The Novo Nordisk Foundation, part of the Danish pharma Novo Group, is stumping up $47.5 million for a new research collab between the Broad Institute of MIT and Harvard.
Together, and with the seeding cash, the groups are launching the Novo Nordisk Foundation Center for Genomic Mechanisms of Disease with the aim of helping Danish researchers delving into the genetics and gene regulation of common yet complex diseases, with an early focus on Type 2 diabetes and obesity (already two major research and product areas for Novo Nordisk).
The idea is for the groups to join forces in the hope of speeding up efforts to mine genetic data for insights into disease mechanisms—and eventually into new treatments.
Based at the Broad Institute in Cambridge, Massachusetts, the new center will create systematic data sets that will help researchers around the world understand how human genetic variants affect risk for a series of diseases. “All datasets will be shared freely with the research community,” the foundation said in a statement.
A key part of the philosophy behind the hub, says Novo, is to launch and help maintain close collaborations between the Broad Institute and researchers at Danish universities.
The center will also set up an exchange program, allowing Danish scientists to study genomic technologies at the Broad Institute.
“With its leading universities and hospitals, Boston is renowned as an international epicenter for biomedical research and innovation—and the Broad Institute has earned a reputation of being a key nexus in this rich ecosystem,” said Niels-Henrik von-Holstein-Rathlou, senior vice president, biomedicine and health sciences at the Novo Nordisk Foundation.
“By establishing this new center with the Broad Institute, we seek to help drive global research in health for the benefit of many.”
“Starting with our roots in the Human Genome Project, the Broad community has long believed that international collaboration is critical to advancing our knowledge of human disease and getting benefits more quickly to patients,” added Todd Golub, director of the Broad Institute. “The Center for Genomic Mechanisms of Disease is a natural extension of our deep commitment to global collaborations but also our pursuit of foundational research.”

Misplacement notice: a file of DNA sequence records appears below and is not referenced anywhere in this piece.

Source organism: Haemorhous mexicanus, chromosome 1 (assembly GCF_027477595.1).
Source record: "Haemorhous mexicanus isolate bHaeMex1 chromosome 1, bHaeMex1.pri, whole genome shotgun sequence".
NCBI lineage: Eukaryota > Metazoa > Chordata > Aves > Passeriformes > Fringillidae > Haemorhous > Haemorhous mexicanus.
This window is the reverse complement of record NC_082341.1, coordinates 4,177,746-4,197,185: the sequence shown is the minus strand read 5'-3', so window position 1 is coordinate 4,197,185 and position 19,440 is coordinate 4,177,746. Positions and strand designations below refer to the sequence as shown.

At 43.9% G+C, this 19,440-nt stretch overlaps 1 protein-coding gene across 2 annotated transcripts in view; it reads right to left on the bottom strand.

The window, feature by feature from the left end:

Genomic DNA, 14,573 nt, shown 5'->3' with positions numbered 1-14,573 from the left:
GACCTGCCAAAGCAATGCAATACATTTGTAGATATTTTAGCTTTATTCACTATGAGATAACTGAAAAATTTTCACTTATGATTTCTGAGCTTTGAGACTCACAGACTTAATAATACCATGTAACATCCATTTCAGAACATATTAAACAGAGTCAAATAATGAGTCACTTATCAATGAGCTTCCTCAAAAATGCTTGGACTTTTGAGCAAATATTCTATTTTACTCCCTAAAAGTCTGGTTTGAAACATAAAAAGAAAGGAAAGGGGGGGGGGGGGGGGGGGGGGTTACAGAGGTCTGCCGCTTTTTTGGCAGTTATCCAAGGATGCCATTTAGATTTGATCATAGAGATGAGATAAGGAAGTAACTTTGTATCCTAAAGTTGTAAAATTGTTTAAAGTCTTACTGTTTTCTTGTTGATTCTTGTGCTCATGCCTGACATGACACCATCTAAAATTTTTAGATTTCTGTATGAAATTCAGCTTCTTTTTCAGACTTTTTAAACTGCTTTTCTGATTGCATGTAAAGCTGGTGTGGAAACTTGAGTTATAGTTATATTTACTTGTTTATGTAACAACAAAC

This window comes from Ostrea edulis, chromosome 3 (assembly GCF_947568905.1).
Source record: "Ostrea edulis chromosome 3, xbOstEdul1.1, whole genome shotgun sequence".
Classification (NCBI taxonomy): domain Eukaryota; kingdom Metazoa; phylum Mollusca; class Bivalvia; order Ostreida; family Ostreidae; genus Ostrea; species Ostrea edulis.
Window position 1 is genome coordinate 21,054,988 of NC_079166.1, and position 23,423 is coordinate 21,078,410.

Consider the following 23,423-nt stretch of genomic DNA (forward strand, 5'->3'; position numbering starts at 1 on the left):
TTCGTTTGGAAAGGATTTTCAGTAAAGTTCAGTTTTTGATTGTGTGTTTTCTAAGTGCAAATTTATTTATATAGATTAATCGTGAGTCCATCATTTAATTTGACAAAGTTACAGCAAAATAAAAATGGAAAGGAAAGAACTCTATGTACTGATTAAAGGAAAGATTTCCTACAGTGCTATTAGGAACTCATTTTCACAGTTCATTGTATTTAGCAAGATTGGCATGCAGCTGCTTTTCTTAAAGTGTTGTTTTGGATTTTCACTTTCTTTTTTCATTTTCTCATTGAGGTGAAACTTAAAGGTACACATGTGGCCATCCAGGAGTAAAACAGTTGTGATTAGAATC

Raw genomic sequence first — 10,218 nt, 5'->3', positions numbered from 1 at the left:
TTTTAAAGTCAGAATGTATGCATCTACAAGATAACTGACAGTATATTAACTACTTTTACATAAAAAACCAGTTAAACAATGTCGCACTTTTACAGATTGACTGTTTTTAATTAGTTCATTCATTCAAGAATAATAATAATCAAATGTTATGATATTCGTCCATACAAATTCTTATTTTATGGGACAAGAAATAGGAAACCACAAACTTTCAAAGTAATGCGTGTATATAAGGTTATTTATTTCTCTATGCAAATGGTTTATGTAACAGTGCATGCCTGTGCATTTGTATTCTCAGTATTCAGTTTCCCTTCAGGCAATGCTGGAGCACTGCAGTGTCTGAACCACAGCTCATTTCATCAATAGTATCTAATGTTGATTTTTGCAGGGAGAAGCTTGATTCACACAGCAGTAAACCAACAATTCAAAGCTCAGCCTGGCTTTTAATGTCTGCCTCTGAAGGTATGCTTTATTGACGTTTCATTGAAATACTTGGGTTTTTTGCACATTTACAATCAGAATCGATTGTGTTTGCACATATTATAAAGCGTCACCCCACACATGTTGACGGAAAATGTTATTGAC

The new center will be directed by Broad Institute associate member Kasper Lage. “As someone who is both a Dane and a long-time member of the Broad Institute community, I am thrilled at the launch of this exciting new Center,” said Lage, who is also an associate professor of surgery at Harvard Medical School, director of bioinformatics of the Massachusetts General Hospital Department of Surgery and lead scientist at the Institute for Biological Psychiatry in Denmark.
“This collaborative initiative will give the next generation of Danish scientists the opportunity to benefit from the Broad’s unique technology platforms as well as our expertise in genomic technologies, gene regulation, and data science. I am grateful for the tremendous vision of the Novo Nordisk Foundation for this new type of collaborative initiative and to everyone there who made this exciting partnership possible.”
by Ben Adams
The U.S. Patent and Trademark Office issued a patent to MedTrace for their method of diagnosing the human heart via 15O-water PET. The patented method is the foundation of the company’s software aQuant, currently under development. Hendrik “Hans” Harms, PhD and Senior Scientist at MedTrace, and Jens Soerensen, Professor and Clinical Advisor to MedTrace, are the originators of the method.
Teresa Graham, currently head of global product strategy for Roche pharma, will become the division’s new CEO next month, Roche said Thursday. Simultaneously, Roche is elevating Levi Garraway, chief medical officer, to the executive committee.
Fierce Pharma has obtained internal documents and video of a town hall meeting conducted this week describing what J&J called a “comprehensive review” of its portfolio. Moving forward, J&J plans to operate its vaccines and infectious diseases outfits as one group, the executives explained.